iPhone passcode bypassed with NAND mirroring attack

Enlarge (credit: Sergei Skorobogatov/YouTube)
Passcodes on iPhones can be hacked using store-bought electronic components worth less than $100 (£77), according to one Cambridge computer scientist.
Sergei Skorobogatov has demonstrated that NAND mirr…

Enlarge (credit: Sergei Skorobogatov/YouTube)

Passcodes on iPhones can be hacked using store-bought electronic components worth less than $100 (£77), according to one Cambridge computer scientist.

Sergei Skorobogatov has demonstrated that NAND mirroring—the technique dismissed by James Comey, the director of the FBI, as unworkable—is actually a viable means of bypassing passcode entry limits on an Apple iPhone 5C. What's more, the technique, which involves soldering off the phone's flash memory chip, can be used on any model of iPhone up to the iPhone 6 Plus, which use the same type of LGA60 NAND chip. Later models, however, will require "more sophisticated equipment and FPGA test boards."

In a paper he wrote on the subject, Skorobogatov, a Russian senior research associate at the Cambridge Computer Laboratory's security group, confirmed that "any attacker with sufficient technical skills could repeat the experiment," and while the technique he used is quite fiddly, it should not present too much of an obstacle for a well-resourced branch of law enforcement.

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iOS forensics expert’s theory: FBI will hack shooter’s phone by mirroring storage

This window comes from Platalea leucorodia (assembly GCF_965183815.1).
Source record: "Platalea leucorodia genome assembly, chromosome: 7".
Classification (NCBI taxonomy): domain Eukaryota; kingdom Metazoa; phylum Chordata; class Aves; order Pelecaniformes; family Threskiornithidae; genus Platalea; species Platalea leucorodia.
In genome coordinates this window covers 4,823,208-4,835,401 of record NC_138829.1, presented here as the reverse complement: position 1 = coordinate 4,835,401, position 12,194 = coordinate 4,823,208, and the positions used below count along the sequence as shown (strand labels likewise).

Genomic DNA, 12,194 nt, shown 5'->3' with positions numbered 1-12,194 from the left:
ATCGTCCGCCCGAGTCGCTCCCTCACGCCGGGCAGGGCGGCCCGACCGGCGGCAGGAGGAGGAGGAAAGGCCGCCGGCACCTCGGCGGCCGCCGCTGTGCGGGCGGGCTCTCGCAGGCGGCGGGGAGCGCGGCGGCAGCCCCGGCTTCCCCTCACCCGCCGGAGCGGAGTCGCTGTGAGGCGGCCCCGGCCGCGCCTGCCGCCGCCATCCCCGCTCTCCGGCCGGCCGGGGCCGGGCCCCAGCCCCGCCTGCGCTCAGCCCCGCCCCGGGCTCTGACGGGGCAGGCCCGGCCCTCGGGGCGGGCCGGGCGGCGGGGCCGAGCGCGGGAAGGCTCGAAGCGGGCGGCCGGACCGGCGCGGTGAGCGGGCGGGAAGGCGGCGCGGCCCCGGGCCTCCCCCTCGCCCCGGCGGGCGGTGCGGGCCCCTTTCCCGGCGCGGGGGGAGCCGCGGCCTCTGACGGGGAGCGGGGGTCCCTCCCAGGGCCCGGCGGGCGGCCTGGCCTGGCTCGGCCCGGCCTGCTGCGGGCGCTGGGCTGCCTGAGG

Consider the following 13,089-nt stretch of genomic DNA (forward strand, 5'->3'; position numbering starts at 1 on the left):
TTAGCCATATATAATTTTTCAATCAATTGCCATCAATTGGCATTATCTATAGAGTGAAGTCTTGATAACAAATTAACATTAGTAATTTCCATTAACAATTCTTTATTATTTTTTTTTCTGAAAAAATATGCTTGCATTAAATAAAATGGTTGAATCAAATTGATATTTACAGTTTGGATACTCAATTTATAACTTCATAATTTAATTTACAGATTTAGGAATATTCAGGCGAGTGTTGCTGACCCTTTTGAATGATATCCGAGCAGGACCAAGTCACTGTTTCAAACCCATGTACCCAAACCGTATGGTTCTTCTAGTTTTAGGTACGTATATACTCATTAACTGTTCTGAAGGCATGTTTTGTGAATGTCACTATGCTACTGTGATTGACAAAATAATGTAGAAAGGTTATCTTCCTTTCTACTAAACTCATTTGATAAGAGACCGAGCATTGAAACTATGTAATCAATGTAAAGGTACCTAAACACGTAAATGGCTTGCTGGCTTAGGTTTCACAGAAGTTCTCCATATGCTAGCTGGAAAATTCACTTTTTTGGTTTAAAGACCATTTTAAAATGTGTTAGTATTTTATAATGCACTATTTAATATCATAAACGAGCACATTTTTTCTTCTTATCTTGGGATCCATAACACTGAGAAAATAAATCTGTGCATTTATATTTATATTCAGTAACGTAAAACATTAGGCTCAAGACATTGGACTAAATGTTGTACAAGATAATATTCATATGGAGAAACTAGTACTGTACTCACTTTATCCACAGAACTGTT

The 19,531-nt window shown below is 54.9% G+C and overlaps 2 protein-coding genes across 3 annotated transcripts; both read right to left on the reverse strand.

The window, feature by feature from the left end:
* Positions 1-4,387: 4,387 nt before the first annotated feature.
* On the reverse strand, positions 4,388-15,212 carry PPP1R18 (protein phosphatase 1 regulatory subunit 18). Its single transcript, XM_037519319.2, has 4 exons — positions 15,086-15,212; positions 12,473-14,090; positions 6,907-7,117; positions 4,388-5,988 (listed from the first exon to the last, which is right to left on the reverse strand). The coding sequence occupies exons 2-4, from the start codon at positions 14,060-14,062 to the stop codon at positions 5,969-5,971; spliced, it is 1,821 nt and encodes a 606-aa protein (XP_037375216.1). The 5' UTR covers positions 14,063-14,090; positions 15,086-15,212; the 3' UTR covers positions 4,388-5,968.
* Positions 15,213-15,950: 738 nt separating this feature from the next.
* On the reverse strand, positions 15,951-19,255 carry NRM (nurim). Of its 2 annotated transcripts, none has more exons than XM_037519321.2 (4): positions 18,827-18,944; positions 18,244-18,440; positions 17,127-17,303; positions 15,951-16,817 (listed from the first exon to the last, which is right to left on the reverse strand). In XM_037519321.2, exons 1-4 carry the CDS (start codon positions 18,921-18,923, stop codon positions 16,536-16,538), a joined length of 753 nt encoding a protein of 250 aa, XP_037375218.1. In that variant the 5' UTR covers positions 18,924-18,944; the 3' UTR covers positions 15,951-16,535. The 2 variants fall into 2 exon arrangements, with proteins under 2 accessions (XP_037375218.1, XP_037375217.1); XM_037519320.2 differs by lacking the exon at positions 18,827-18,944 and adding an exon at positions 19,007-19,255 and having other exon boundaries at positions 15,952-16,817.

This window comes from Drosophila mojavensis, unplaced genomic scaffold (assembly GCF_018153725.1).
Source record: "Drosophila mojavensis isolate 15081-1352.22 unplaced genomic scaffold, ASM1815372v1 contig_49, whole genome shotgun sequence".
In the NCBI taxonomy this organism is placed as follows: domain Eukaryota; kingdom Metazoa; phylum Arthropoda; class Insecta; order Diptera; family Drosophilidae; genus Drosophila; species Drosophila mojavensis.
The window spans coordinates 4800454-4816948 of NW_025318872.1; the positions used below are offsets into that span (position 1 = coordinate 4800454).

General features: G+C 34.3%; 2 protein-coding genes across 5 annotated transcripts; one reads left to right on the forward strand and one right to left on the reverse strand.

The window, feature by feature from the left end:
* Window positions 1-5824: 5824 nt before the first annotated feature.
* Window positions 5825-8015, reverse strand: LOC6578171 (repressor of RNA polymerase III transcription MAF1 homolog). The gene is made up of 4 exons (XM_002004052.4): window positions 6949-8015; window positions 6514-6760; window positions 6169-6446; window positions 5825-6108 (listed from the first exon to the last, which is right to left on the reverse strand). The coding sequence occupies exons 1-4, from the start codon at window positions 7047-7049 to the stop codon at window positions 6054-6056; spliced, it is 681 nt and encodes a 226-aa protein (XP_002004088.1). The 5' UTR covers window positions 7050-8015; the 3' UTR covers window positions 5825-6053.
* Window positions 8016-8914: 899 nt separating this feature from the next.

Zdziarski believes NAND mirroring will give FBI the retries to crack PIN it needs.

Jonathan Zdziarski, a leading independent Apple iOS security researcher and forensics expert, has a theory about the FBI's newly discovered potential route into the iPhone 5C used by San Bernardino shooter Syed Farook. In a blog post, Zdziarski wrote that the technique the FBI is planning to use to get around having to compel Apple to help bypass the phone's security is likely a method called NAND mirroring—a hardware-based approach that, while effective, is far from the "golden key" software the FBI had sought.

The FBI reported in its filing to delay a hearing on its dispute with Apple, originally scheduled for March 22, that an outside company had approached the FBI with a solution to the "self-destruct" issue preventing the FBI from repeatedly guessing the device's four-digit PIN. In that filing, FBI officials said that they needed just two weeks to certify that they could use the alternative approach to gain access to the phone.

Based on a number of factors, Zdziarski said that the company in question was likely one of the FBI's external forensics contractors and that it was unlikely that it had found a "zero day" software technique to bypass the password. "Whatever technique is being used likely isn't highly experimental (or it'd take more time)," Zdziarski noted. "Chances are the technique has been developed over the past several weeks that this case has been going on."

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